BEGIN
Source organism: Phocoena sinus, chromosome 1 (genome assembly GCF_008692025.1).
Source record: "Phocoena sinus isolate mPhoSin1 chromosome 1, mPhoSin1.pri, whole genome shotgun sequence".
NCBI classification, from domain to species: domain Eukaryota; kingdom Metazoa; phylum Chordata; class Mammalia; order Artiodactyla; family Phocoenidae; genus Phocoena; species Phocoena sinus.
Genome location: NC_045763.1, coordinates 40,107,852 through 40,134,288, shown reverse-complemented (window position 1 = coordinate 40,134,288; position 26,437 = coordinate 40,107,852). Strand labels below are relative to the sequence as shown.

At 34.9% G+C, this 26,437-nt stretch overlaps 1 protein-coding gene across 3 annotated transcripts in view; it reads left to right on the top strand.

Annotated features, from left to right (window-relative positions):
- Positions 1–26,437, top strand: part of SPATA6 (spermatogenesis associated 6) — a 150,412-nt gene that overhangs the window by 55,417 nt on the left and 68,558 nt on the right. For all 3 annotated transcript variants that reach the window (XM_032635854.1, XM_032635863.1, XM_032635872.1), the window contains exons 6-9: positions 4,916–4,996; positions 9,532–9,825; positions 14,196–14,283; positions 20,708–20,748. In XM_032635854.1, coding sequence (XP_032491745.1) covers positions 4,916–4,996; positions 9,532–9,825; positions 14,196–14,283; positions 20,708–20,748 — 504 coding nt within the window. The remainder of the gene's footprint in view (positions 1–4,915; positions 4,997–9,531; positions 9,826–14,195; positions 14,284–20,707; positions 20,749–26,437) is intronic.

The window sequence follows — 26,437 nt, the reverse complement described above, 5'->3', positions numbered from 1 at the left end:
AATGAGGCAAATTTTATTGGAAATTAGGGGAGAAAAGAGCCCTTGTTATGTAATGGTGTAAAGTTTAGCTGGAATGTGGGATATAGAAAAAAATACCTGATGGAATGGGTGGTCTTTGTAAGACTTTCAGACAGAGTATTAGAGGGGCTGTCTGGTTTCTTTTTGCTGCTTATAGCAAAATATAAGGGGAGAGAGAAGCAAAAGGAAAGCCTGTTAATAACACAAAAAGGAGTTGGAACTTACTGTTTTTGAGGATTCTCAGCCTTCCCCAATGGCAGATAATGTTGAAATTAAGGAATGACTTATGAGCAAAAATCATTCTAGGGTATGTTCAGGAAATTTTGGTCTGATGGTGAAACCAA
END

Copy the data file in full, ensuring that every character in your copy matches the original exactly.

Source organism: Phocoena sinus, chromosome 1 (genome assembly GCF_008692025.1).
Source record: "Phocoena sinus isolate mPhoSin1 chromosome 1, mPhoSin1.pri, whole genome shotgun sequence".
NCBI classification, from domain to species: domain Eukaryota; kingdom Metazoa; phylum Chordata; class Mammalia; order Artiodactyla; family Phocoenidae; genus Phocoena; species Phocoena sinus.
Genome location: NC_045763.1, coordinates 40,107,852 through 40,134,288, shown reverse-complemented (window position 1 = coordinate 40,134,288; position 26,437 = coordinate 40,107,852). Strand labels below are relative to the sequence as shown.

At 34.9% G+C, this 26,437-nt stretch overlaps 1 protein-coding gene across 3 annotated transcripts in view; it reads left to right on the top strand.

Annotated features, from left to right (window-relative positions):
- Positions 1–26,437, top strand: part of SPATA6 (spermatogenesis associated 6) — a 150,412-nt gene that overhangs the window by 55,417 nt on the left and 68,558 nt on the right. For all 3 annotated transcript variants that reach the window (XM_032635854.1, XM_032635863.1, XM_032635872.1), the window contains exons 6-9: positions 4,916–4,996; positions 9,532–9,825; positions 14,196–14,283; positions 20,708–20,748. In XM_032635854.1, coding sequence (XP_032491745.1) covers positions 4,916–4,996; positions 9,532–9,825; positions 14,196–14,283; positions 20,708–20,748 — 504 coding nt within the window. The remainder of the gene's footprint in view (positions 1–4,915; positions 4,997–9,531; positions 9,826–14,195; positions 14,284–20,707; positions 20,749–26,437) is intronic.

The window sequence follows — 26,437 nt, the reverse complement described above, 5'->3', positions numbered from 1 at the left end:
AATGAGGCAAATTTTATTGGAAATTAGGGGAGAAAAGAGCCCTTGTTATGTAATGGTGTAAAGTTTAGCTGGAATGTGGGATATAGAAAAAAATACCTGATGGAATGGGTGGTCTTTGTAAGACTTTCAGACAGAGTATTAGAGGGGCTGTCTGGTTTCTTTTTGCTGCTTATAGCAAAATATAAGGGGAGAGAGAAGCAAAAGGAAAGCCTGTTAATAACACAAAAAGGAGTTGGAACTTACTGTTTTTGAGGATTCTCAGCCTTCCCCAATGGCAGATAATGTTGAAATTAAGGAATGACTTATGAGCAAAAATCATTCTAGGGTATGTTCAGGAAATTTTGGTCTGATGGTGAAACCAA